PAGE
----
The back-channelers said their work hinges on small, focused activities. Their unofficial motto: “A thousand little efforts can reach a million people. If a million people eschew hate, when the warmongers begin to shout, they will be without listeners, and when the terrorists bomb, they will be without a place to hide.”
Sometimes the reconcilers’ work pays off in dramatic ways. Carter credits his work in 1994 with possibly preventing a U.S. war with North Korea and in Haiti.
“I think that, in general, many of the wars in which we have been involved could have been avoided if good-faith efforts had been made to understand the situation, to negotiate … perhaps even with the help of neutral parties,” he said.
In Bosnia, reconcilers are teaching community leaders and religious figures how to counsel people with post-traumatic stress syndrome resulting from the terror of war. In Macedonia, mediation specialists are helping angry factions learn how to construct a civil society that can accommodate everyone.
Religious people are key players in the peace effort.
Former Cold Warrior and submarine commander Douglas Johnston said, “I am absolutely convinced that no military or diplomatic solution is going to break the cycle of revenge.”
“Until you can introduce a spiritual component into this business of forgiveness and reconciliation, you’re going to have the same drumbeats of violence for violence for the next three centuries,” said Johnston, author of “Religion, the Missing Dimension of Statecraft” and executive vice president of the Center for Strategic and International Studies.
“There’s a growing understanding that you can have all the peace agreements you want, but without the support of the general population, which includes grass-roots support, you basically have a house of cards,” said Tom McConnell, public affairs officer for the U.S. Institute of Peace.
Some Track Two mediators attract worldwide attention as they work alongside official negotiators. Carter and the Rev. Jesse Jackson are American examples.
But many others work almost invisibly. Generally shunning media coverage, they slip into countries where conflict is brewing or boiling over. They burrow into guerrilla camps and hobnob in the palaces of dictators.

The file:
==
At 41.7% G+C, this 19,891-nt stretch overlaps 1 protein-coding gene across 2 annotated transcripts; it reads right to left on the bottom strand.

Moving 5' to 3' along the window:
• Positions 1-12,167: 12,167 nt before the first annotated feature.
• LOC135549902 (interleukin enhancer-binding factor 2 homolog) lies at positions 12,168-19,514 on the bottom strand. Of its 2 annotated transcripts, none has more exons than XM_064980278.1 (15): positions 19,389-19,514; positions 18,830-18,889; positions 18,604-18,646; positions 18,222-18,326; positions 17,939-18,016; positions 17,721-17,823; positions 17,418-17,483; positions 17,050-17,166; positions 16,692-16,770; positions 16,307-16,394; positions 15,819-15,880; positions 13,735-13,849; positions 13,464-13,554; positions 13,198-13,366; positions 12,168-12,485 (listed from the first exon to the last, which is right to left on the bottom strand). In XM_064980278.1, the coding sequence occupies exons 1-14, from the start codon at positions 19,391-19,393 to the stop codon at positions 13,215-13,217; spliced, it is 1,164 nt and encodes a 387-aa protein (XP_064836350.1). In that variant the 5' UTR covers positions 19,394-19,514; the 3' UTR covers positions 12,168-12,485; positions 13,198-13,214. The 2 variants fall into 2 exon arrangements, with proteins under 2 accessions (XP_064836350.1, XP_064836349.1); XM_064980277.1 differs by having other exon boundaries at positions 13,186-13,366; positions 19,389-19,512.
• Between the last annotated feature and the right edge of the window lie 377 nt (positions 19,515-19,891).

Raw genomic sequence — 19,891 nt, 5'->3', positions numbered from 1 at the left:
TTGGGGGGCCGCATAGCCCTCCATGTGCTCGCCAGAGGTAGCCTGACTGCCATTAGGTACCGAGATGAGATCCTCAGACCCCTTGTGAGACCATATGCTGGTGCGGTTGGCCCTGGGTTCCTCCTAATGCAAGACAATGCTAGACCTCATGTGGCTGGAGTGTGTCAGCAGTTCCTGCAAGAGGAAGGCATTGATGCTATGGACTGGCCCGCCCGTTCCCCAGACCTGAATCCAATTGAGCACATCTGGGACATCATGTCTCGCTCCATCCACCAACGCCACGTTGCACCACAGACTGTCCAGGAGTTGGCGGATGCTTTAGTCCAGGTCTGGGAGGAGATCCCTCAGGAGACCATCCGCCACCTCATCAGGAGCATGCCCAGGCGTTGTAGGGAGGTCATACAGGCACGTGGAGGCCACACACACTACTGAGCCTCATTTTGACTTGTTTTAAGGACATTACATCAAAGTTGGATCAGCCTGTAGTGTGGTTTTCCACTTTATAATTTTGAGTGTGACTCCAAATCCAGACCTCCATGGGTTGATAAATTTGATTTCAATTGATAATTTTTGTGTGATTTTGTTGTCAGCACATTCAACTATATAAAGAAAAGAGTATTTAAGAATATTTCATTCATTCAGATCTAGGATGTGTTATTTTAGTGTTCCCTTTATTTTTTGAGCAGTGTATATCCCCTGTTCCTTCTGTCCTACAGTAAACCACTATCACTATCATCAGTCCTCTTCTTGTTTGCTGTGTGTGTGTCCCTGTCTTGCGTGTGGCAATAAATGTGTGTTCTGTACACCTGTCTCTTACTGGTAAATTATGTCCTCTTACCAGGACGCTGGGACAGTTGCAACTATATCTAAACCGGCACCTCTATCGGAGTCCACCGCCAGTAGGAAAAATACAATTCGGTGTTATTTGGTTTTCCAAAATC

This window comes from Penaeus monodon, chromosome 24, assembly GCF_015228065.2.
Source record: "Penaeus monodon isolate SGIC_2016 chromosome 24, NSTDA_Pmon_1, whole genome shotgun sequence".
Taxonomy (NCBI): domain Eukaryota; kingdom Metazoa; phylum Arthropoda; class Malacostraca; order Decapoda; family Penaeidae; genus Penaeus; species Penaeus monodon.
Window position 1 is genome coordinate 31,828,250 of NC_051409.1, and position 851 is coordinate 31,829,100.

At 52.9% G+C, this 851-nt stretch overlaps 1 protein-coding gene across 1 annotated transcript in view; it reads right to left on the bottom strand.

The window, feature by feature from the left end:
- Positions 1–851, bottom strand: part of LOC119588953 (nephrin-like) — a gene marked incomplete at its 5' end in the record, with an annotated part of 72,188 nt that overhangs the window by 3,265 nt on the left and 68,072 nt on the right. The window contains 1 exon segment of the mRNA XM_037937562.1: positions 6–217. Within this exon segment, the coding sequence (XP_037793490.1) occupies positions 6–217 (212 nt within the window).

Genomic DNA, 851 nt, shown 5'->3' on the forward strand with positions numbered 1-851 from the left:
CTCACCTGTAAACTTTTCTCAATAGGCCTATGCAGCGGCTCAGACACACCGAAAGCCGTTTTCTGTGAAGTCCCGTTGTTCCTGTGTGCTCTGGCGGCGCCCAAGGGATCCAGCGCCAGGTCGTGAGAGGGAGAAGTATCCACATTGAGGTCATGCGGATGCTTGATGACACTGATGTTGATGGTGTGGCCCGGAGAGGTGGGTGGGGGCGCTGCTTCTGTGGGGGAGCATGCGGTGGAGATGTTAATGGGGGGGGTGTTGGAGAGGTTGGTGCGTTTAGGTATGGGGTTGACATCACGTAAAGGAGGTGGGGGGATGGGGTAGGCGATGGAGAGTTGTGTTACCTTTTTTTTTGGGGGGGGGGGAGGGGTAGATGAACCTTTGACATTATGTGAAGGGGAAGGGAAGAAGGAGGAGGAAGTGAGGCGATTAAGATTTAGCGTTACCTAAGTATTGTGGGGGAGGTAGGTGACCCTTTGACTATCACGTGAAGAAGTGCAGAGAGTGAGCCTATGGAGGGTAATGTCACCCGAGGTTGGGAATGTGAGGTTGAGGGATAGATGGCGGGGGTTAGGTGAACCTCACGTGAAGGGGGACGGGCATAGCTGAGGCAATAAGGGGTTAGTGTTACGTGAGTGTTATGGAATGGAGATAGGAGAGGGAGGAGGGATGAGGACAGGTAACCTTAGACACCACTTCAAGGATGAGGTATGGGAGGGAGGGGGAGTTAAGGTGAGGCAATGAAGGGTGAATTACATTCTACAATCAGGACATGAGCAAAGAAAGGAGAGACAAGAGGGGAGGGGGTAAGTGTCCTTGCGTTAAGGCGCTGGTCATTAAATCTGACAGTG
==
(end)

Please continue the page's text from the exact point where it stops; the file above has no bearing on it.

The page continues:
They make friends with leaders. They press for justice. In the post-Cold War era as civil wars proliferate around the globe, they are especially valuable. For instance, they carry messages between state leaders who don’t want to give rebels official recognition, but are ready to start communicating.
They stay for as long as it takes. Official documents rarely mention what they’ve done. And when hostilities end, it’s hard to know exactly how much impact their work had.
Evidence of the peacemakers’ influence can be seen in the number of peace commissions set up in the last several decades. These commissions allow victims to tell their stories in a public forum.
Over the last 20 years, 16 nations have sponsored such commissions. They include Guatemala, El Salvador, Argentina and Chile.
The reconcilers’ work also shows up in unlikely converts.
Former Salvadoran guerrilla Joaquin Villalobos was once popularly known as the Ho Chi Minh of Central America and directed a final offensive on San Salvador in which 2,000 people were killed. At one point in the war, his female companion was captured by the army, tortured for several days and then cut into pieces. Asked during the war whether he would ever put down his arms, he replied, “Never. We will never, ever disarm.”
Now Villalobos travels the world with the secular nonprofit Foundation for a Civil Society and has been studying at Oxford.
He said the full-scale victory he once wanted in El Salvador would not have achieved what the nation’s final peace accord did: Former enemies have worked together to learn coexistence and tolerance.
“Without accepting the right of our adversaries to exist and to have some power within society, a long-term peace would be impossible,” he told an international gathering.
Experiments in this new reconciliation are far from over. But Dr. Johnston is convinced that this is the way of the future.
“It’s not rocket science. It’s really pretty simple,” he said. “You try to show people how it’s in their own best self-interest to seize that higher moral ground, because until you do, you are trapped. You’re in a strait-jacket. You’re caught up with hatred and revenge, and you are not able to live a fulfilling life.”